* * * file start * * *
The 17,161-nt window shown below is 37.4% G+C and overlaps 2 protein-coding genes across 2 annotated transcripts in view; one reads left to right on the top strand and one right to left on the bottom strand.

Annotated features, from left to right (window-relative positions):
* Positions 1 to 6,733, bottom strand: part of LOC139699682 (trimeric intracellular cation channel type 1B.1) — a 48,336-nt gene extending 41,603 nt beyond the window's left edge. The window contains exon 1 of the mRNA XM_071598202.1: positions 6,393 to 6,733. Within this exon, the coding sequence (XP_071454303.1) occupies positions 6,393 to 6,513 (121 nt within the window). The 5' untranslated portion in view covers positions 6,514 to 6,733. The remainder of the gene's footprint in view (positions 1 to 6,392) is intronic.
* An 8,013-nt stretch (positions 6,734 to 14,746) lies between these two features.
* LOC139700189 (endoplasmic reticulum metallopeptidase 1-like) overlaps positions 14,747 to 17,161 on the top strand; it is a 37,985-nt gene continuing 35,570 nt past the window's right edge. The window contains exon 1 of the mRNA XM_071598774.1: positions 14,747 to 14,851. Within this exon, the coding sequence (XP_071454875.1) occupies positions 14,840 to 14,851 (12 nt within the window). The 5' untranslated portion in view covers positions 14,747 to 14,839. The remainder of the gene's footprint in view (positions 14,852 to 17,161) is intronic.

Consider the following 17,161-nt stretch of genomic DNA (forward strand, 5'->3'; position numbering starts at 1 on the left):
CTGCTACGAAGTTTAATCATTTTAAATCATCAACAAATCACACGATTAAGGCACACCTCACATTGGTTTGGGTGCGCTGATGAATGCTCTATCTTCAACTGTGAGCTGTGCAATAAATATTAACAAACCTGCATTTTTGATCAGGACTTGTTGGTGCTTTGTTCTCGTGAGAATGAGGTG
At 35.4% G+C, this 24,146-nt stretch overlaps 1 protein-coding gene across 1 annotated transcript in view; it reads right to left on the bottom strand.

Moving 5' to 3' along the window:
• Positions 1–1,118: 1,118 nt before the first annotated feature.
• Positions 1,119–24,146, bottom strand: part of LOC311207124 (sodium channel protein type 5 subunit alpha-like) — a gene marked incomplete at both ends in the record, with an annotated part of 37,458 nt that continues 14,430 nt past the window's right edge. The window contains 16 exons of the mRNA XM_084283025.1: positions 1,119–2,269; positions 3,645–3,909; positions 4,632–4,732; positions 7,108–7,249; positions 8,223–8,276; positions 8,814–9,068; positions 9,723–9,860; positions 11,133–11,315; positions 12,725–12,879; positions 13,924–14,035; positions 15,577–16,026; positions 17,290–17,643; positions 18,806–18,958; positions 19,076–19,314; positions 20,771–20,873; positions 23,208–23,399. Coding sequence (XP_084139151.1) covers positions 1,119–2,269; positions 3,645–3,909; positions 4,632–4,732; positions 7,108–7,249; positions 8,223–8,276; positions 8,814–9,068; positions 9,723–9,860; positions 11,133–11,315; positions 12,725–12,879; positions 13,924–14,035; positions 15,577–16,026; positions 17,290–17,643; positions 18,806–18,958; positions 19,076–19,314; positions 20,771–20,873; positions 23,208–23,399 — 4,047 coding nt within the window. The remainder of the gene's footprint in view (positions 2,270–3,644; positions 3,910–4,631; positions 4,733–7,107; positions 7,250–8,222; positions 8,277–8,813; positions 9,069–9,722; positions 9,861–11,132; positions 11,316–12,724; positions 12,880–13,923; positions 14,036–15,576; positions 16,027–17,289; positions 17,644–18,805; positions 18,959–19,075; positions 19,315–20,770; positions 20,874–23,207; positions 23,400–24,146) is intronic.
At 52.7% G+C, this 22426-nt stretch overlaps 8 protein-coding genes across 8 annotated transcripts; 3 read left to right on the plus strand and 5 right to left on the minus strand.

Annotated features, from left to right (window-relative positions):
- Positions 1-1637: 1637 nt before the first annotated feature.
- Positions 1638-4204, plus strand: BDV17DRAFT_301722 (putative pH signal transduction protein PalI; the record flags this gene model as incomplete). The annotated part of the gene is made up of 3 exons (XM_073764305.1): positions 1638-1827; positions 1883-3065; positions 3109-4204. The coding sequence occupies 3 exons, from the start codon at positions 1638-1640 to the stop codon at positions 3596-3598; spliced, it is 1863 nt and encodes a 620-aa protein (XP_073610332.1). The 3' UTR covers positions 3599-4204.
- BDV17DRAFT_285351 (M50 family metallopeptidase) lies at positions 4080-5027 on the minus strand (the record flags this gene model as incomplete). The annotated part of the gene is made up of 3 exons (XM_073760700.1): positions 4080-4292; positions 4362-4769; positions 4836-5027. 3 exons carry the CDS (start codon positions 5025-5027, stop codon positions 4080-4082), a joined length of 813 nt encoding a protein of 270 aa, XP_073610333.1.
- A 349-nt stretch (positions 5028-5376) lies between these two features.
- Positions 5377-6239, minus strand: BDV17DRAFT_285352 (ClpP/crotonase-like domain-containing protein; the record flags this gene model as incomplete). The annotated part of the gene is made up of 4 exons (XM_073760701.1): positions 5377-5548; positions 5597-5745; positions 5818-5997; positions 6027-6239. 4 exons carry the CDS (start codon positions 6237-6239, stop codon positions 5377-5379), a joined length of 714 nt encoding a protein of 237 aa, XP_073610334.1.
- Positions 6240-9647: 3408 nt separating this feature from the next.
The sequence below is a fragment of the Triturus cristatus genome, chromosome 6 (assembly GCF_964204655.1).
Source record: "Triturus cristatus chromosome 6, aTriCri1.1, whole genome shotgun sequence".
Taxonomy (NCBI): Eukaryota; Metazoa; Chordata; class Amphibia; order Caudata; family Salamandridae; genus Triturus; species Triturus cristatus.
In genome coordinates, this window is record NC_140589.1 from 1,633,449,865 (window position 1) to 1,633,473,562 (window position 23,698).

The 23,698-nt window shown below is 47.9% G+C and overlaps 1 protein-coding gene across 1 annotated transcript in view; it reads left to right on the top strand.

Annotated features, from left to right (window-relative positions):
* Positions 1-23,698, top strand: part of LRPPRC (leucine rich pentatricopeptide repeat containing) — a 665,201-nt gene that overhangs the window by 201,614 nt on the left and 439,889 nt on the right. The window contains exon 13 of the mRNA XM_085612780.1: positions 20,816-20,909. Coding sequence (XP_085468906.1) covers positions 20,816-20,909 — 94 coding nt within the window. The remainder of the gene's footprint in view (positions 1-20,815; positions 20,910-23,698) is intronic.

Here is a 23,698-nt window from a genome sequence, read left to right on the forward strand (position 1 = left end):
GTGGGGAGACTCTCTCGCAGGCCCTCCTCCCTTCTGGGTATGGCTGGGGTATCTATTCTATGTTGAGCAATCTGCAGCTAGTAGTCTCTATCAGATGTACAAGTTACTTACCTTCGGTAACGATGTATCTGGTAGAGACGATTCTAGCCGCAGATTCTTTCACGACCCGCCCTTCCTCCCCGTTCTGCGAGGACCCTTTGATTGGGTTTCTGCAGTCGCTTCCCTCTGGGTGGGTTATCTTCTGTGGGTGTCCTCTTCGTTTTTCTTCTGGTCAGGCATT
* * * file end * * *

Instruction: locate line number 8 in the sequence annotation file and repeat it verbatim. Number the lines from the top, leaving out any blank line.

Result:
At 35.4% G+C, this 24,146-nt stretch overlaps 1 protein-coding gene across 1 annotated transcript in view; it reads right to left on the bottom strand.